The Israeli offensive on the Gaza Strip since the 7th of October has engendered a series of inquiries concerning the Palestinian vision for addressing this conflict, particularly against the narratives increasingly prevalent in the discourses of Israeli and American politicians, as well as regional and international actors.
The Vision Center for Political Development in Istanbul, through interviewing a cadre of political and academic experts, endeavored to answer this question: How should the Palestinians work in the context of the Gaza conflict?
The experts’ points of view can be summarized as follow:
- It is imperative to amplify Palestinian efforts to cease the offensive on Gaza as a matter of urgency.
- The political entity that should fully represent the Palestinians is the Palestine Liberation OrganizationPLO, not the Palestinian Authority. Thus, the PLO must get rid of the exclusivity and monopolity of any single political party or faction, and to represent a collective framework for all Palestinians includingHamas and Islamic Jihad.
- There is a rejection to transitional political programs.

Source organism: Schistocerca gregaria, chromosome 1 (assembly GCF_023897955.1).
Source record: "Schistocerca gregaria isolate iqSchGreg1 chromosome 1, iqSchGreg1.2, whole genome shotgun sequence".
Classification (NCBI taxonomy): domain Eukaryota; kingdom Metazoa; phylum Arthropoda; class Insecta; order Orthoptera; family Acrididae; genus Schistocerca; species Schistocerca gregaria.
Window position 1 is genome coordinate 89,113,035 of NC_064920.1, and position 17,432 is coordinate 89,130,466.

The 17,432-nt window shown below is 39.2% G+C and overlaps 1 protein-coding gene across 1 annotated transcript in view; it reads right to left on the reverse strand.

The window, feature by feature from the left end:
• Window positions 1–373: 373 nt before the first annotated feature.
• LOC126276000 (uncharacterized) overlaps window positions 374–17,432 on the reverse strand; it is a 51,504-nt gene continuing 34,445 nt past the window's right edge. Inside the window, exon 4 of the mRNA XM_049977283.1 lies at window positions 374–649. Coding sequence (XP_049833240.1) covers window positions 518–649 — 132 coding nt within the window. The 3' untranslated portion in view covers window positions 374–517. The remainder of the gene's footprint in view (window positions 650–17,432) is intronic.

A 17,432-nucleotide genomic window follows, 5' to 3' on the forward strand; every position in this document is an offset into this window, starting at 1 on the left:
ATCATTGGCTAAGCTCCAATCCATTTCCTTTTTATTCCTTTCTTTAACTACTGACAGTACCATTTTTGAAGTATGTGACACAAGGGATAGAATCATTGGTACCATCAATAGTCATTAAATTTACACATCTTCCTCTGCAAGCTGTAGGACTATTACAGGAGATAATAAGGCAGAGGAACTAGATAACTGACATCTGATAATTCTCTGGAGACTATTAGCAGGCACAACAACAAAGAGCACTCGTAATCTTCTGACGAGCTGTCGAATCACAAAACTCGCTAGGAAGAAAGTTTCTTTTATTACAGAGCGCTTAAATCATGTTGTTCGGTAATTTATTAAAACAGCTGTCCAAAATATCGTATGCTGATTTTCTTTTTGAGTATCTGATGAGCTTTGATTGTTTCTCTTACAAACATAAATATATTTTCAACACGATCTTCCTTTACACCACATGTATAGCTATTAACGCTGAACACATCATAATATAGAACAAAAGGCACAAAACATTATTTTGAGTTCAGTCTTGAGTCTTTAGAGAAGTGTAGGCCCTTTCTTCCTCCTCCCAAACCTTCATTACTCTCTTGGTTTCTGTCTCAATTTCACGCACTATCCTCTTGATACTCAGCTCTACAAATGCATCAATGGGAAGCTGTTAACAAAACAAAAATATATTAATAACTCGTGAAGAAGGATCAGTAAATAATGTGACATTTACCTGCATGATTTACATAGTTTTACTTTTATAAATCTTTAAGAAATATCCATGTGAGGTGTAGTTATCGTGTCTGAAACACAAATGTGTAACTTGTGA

- There is an exigency for establishing a cohesive national attitude within the frame of the PLO as a representative entity,
- The cruciality for forestalling any attempts to usurp the representation of Palestinians and regress them to a stage of international trusteeship.
- The current form of Palestinian Authority is handcuffed by its political entanglements, rendering it peripheral within the conflict’s developments and likely to remain so in subsequent phases.
- There must be a practical and realistic initiation in which a new Palestinian era is introduced through comprehensive elections, that produce a renewed political leadership post-conflict.
- There should be a fixed insistence on attributing direct accountability for the humanitarian and relief situation in Gaza to international institutions and bodies, which are presumed to undertake this role.
- There is a necessity to give up betting on the American and European attitude that still prioritizes the two-state solution, despite being devoid of its substance.